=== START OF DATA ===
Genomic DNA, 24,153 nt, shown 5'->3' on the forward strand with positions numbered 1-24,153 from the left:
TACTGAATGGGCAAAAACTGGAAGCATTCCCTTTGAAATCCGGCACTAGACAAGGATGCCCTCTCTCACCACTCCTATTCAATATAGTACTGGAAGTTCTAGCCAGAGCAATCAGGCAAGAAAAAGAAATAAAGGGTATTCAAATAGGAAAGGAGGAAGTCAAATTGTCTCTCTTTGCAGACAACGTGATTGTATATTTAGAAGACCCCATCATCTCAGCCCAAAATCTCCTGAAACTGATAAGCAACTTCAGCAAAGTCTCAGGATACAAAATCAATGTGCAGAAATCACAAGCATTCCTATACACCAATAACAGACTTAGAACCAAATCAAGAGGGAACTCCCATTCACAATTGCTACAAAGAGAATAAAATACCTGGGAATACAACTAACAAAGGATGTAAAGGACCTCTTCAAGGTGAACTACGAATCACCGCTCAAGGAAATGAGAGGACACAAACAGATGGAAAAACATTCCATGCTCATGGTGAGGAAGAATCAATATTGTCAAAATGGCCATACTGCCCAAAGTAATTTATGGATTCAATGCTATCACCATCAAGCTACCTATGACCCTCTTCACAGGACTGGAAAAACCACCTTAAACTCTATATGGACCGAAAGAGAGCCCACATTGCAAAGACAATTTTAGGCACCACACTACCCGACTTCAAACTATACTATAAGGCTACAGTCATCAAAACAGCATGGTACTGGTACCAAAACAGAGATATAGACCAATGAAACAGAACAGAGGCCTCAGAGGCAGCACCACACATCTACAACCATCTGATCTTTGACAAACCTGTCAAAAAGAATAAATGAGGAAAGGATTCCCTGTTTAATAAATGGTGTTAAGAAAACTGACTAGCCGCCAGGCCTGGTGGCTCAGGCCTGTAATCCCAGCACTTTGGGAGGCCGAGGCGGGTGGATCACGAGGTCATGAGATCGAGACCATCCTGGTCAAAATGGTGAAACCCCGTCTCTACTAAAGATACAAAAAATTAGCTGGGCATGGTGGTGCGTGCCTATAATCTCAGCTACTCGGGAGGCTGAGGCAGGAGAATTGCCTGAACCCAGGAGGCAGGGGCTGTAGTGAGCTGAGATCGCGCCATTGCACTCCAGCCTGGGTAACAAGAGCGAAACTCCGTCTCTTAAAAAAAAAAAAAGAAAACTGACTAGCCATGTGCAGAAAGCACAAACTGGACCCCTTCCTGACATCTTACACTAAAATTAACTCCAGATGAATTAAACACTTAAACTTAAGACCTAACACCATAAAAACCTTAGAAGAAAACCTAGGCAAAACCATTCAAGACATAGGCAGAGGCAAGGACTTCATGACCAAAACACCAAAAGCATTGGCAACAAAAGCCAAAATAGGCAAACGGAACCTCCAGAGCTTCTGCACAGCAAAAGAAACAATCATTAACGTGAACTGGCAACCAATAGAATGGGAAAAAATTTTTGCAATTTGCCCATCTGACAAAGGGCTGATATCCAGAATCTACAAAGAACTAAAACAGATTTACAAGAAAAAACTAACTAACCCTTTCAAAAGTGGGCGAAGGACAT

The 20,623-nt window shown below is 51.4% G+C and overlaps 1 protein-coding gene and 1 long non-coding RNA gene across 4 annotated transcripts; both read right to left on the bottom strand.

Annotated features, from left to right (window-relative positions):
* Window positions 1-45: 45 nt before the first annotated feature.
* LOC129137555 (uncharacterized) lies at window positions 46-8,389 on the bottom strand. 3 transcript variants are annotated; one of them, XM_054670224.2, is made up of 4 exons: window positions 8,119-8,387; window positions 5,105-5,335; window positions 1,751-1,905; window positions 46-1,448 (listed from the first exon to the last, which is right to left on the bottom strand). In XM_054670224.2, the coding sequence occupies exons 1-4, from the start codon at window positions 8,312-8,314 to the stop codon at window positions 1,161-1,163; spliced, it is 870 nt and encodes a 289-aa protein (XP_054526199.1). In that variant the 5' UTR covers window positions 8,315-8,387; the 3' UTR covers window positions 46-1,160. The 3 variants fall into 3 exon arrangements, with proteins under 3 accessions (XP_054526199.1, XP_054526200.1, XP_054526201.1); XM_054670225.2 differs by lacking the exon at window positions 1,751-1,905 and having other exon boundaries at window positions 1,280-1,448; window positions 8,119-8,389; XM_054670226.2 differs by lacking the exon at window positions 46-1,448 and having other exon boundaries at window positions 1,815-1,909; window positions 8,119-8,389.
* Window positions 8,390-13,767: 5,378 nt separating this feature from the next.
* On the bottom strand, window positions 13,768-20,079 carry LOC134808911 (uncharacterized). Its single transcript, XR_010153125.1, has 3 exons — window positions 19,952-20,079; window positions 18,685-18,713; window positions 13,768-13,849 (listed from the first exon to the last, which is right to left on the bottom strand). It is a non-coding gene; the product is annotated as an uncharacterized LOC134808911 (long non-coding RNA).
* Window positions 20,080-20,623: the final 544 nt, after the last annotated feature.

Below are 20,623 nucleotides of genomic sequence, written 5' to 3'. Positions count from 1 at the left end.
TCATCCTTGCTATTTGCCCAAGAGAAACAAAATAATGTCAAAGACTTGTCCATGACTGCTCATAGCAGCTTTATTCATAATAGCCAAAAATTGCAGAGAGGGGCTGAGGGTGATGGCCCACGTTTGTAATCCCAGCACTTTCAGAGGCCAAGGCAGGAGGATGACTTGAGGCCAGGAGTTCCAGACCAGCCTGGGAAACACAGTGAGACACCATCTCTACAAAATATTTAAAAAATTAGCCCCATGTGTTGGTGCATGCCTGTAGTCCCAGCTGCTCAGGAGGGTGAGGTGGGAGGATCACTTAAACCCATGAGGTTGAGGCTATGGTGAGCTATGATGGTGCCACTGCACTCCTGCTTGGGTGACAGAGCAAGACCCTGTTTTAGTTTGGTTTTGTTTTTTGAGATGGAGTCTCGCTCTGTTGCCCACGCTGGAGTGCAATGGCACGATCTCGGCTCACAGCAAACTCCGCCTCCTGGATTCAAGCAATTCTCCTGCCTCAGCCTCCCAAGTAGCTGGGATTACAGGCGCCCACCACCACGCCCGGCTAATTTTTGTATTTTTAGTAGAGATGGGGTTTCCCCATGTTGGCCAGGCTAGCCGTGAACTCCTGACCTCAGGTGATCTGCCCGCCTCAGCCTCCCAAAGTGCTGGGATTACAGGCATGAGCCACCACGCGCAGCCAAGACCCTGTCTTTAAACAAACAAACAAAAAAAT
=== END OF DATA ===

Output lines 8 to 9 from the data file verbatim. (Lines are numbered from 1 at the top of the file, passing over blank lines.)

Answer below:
* On the bottom strand, window positions 13,768-20,079 carry LOC134808911 (uncharacterized). Its single transcript, XR_010153125.1, has 3 exons — window positions 19,952-20,079; window positions 18,685-18,713; window positions 13,768-13,849 (listed from the first exon to the last, which is right to left on the bottom strand). It is a non-coding gene; the product is annotated as an uncharacterized LOC134808911 (long non-coding RNA).
* Window positions 20,080-20,623: the final 544 nt, after the last annotated feature.